Obama's pick as interior secretary had been keenly anticipated by environmentalists - the post oversees public land use and mineral rights. After the Environmental Protection Agency, the interior department is generally viewed as the agency most damaged by the last eight years of environmentally unfriendly policies from George W Bush.

An inspector general's report published this week accused Bush's interior department of running a "secret society" of politically motivated officials who colluded to strip away wildlife protections from species at risk of going extinct. It said the officials tampered with scientific reports on at least a dozen occasions to strip away protections for endangered fish and other wildlife.

While Salazar has supported offshore drilling for oil, he also has a strong record on conservation and opposed Bush's plans to set aside huge tracts of land in the Rocky Mountain West for highly polluting oil shale extraction. But this was not enough to convince the 150 green organisations that supported other contenders for the post, sending a petition to Obama backing Salazar's rivals.

Green organisations see Salazar, a rancher, as too closely tied to old-fashioned western industries like mining. Word of the Colorado Senator's appointment was welcomed by mining organisations.

The Centre for Biological Diversity, a green organisation based in Arizona, said Salazar lacked the strong record on reform needed to clean up the department. It noted Salazar voted against increased fuel efficiency standards for US government vehicles.

"Obama's choices for secretary of energy and his climate change tsar indicate a determined willingness to take on global warming," Kieran Suckling, the centre's director, said. "That team will be weakened by the addition of Ken Salazar, who has fought against federal action on global warming, against higher fuel efficiency standards, and for increased oil drilling and oil subsidies."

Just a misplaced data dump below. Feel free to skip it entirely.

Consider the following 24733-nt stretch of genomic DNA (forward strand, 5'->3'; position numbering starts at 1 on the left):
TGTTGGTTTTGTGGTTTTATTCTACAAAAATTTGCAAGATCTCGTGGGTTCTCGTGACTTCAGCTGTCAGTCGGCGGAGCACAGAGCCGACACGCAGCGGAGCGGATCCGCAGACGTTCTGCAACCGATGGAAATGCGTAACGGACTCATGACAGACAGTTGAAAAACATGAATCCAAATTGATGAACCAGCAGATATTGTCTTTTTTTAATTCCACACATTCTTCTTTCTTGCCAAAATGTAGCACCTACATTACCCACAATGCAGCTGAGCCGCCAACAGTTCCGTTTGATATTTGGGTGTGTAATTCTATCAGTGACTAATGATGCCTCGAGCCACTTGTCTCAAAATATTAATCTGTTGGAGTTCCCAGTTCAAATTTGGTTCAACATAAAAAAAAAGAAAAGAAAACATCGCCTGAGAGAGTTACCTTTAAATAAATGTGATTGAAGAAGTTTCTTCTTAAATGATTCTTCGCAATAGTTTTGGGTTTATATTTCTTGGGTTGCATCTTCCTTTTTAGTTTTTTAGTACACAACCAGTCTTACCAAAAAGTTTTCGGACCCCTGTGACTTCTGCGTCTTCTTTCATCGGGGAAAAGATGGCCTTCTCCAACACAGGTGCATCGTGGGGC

Other organisations were more positive about the choice. "He has been a very vocal critic of the Bush administration's reckless approach to rampant land development in the west," said Josh Dorner, a spokesman for the Sierra Club.

There was also a mixed response to the appointment of Vilsack, 58, a former Iowa governor who supported Hillary Clinton for presidential candidate.

As governor of America's major corn producing state, Vilsack has been an advocate of the ethanol industry. That has raised concerns among some environmentalists because his new role will put him in charge of America's policy on biofuels.

"From our perspective biofuels like corn-based ethanol cause tremendous damage around the world," said Glenn Hurowitz, media director of Greenpeace USA.

"We hope that the next agriculture secretary is realistic about the damage that ethanol mandates do to the climate." Biofuels have been charged with barely reducing carbon emissions and forcing up global food prices.